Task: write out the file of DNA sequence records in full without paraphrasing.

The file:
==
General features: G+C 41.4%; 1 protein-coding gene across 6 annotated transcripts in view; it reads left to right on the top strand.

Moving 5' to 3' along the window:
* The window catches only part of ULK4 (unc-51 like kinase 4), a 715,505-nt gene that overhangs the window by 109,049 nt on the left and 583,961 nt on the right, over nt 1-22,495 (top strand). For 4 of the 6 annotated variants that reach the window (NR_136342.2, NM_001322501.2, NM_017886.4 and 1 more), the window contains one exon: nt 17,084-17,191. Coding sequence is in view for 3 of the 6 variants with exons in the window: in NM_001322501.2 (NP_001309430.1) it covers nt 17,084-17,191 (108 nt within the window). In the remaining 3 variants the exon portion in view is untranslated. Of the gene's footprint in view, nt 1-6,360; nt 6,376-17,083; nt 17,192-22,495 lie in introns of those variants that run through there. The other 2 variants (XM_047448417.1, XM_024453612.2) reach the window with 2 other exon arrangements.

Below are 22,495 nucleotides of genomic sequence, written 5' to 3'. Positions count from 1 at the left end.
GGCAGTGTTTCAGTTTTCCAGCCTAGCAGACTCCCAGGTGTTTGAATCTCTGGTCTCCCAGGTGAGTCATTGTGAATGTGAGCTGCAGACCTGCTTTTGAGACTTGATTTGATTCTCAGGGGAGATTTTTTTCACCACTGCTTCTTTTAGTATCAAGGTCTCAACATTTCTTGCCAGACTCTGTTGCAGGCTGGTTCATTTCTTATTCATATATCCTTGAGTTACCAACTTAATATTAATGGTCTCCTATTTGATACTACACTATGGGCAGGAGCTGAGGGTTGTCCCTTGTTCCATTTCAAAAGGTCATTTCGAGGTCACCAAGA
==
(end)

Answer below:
General features: G+C 41.4%; 1 protein-coding gene across 6 annotated transcripts in view; it reads left to right on the top strand.

Moving 5' to 3' along the window:
* The window catches only part of ULK4 (unc-51 like kinase 4), a 715,505-nt gene that overhangs the window by 109,049 nt on the left and 583,961 nt on the right, over nt 1-22,495 (top strand). For 4 of the 6 annotated variants that reach the window (NR_136342.2, NM_001322501.2, NM_017886.4 and 1 more), the window contains one exon: nt 17,084-17,191. Coding sequence is in view for 3 of the 6 variants with exons in the window: in NM_001322501.2 (NP_001309430.1) it covers nt 17,084-17,191 (108 nt within the window). In the remaining 3 variants the exon portion in view is untranslated. Of the gene's footprint in view, nt 1-6,360; nt 6,376-17,083; nt 17,192-22,495 lie in introns of those variants that run through there. The other 2 variants (XM_047448417.1, XM_024453612.2) reach the window with 2 other exon arrangements.

Below are 22,495 nucleotides of genomic sequence, written 5' to 3'. Positions count from 1 at the left end.
GGCAGTGTTTCAGTTTTCCAGCCTAGCAGACTCCCAGGTGTTTGAATCTCTGGTCTCCCAGGTGAGTCATTGTGAATGTGAGCTGCAGACCTGCTTTTGAGACTTGATTTGATTCTCAGGGGAGATTTTTTTCACCACTGCTTCTTTTAGTATCAAGGTCTCAACATTTCTTGCCAGACTCTGTTGCAGGCTGGTTCATTTCTTATTCATATATCCTTGAGTTACCAACTTAATATTAATGGTCTCCTATTTGATACTACACTATGGGCAGGAGCTGAGGGTTGTCCCTTGTTCCATTTCAAAAGGTCATTTCGAGGTCACCAAGA